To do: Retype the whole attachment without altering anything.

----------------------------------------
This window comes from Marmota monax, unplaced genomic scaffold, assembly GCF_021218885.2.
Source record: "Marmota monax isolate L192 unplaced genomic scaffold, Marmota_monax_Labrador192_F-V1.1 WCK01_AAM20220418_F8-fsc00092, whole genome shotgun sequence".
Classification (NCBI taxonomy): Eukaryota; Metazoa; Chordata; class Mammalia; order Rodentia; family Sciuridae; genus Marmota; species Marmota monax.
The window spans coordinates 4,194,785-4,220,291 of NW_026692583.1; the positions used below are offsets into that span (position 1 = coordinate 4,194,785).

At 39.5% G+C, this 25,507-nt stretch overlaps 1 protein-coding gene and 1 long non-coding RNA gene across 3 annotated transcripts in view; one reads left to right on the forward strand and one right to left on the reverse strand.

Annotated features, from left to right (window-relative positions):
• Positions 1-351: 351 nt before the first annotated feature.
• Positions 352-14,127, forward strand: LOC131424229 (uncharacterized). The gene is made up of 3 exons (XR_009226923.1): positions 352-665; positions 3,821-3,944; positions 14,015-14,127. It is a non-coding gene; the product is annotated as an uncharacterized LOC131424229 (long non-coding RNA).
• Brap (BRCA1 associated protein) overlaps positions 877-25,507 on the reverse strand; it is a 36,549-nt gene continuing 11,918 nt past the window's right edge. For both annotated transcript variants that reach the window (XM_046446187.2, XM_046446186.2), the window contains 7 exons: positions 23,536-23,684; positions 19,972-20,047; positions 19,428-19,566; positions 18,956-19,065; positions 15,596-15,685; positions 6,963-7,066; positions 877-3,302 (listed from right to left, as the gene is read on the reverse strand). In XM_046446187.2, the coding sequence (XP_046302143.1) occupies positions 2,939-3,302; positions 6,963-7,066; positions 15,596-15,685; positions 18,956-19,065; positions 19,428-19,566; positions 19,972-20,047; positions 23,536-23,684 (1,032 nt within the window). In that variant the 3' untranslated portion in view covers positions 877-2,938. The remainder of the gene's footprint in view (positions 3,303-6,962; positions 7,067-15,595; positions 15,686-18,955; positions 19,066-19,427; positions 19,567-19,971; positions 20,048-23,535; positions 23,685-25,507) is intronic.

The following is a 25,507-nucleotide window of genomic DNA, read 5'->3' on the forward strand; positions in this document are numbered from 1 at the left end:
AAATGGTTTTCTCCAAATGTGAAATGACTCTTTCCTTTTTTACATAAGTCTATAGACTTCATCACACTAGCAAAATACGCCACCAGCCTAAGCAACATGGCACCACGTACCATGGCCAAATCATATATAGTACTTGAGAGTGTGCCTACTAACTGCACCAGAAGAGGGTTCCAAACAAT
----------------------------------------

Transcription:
This window comes from Marmota monax, unplaced genomic scaffold, assembly GCF_021218885.2.
Source record: "Marmota monax isolate L192 unplaced genomic scaffold, Marmota_monax_Labrador192_F-V1.1 WCK01_AAM20220418_F8-fsc00092, whole genome shotgun sequence".
Classification (NCBI taxonomy): Eukaryota; Metazoa; Chordata; class Mammalia; order Rodentia; family Sciuridae; genus Marmota; species Marmota monax.
The window spans coordinates 4,194,785-4,220,291 of NW_026692583.1; the positions used below are offsets into that span (position 1 = coordinate 4,194,785).

At 39.5% G+C, this 25,507-nt stretch overlaps 1 protein-coding gene and 1 long non-coding RNA gene across 3 annotated transcripts in view; one reads left to right on the forward strand and one right to left on the reverse strand.

Annotated features, from left to right (window-relative positions):
• Positions 1-351: 351 nt before the first annotated feature.
• Positions 352-14,127, forward strand: LOC131424229 (uncharacterized). The gene is made up of 3 exons (XR_009226923.1): positions 352-665; positions 3,821-3,944; positions 14,015-14,127. It is a non-coding gene; the product is annotated as an uncharacterized LOC131424229 (long non-coding RNA).
• Brap (BRCA1 associated protein) overlaps positions 877-25,507 on the reverse strand; it is a 36,549-nt gene continuing 11,918 nt past the window's right edge. For both annotated transcript variants that reach the window (XM_046446187.2, XM_046446186.2), the window contains 7 exons: positions 23,536-23,684; positions 19,972-20,047; positions 19,428-19,566; positions 18,956-19,065; positions 15,596-15,685; positions 6,963-7,066; positions 877-3,302 (listed from right to left, as the gene is read on the reverse strand). In XM_046446187.2, the coding sequence (XP_046302143.1) occupies positions 2,939-3,302; positions 6,963-7,066; positions 15,596-15,685; positions 18,956-19,065; positions 19,428-19,566; positions 19,972-20,047; positions 23,536-23,684 (1,032 nt within the window). In that variant the 3' untranslated portion in view covers positions 877-2,938. The remainder of the gene's footprint in view (positions 3,303-6,962; positions 7,067-15,595; positions 15,686-18,955; positions 19,066-19,427; positions 19,567-19,971; positions 20,048-23,535; positions 23,685-25,507) is intronic.

The following is a 25,507-nucleotide window of genomic DNA, read 5'->3' on the forward strand; positions in this document are numbered from 1 at the left end:
AAATGGTTTTCTCCAAATGTGAAATGACTCTTTCCTTTTTTACATAAGTCTATAGACTTCATCACACTAGCAAAATACGCCACCAGCCTAAGCAACATGGCACCACGTACCATGGCCAAATCATATATAGTACTTGAGAGTGTGCCTACTAACTGCACCAGAAGAGGGTTCCAAACAAT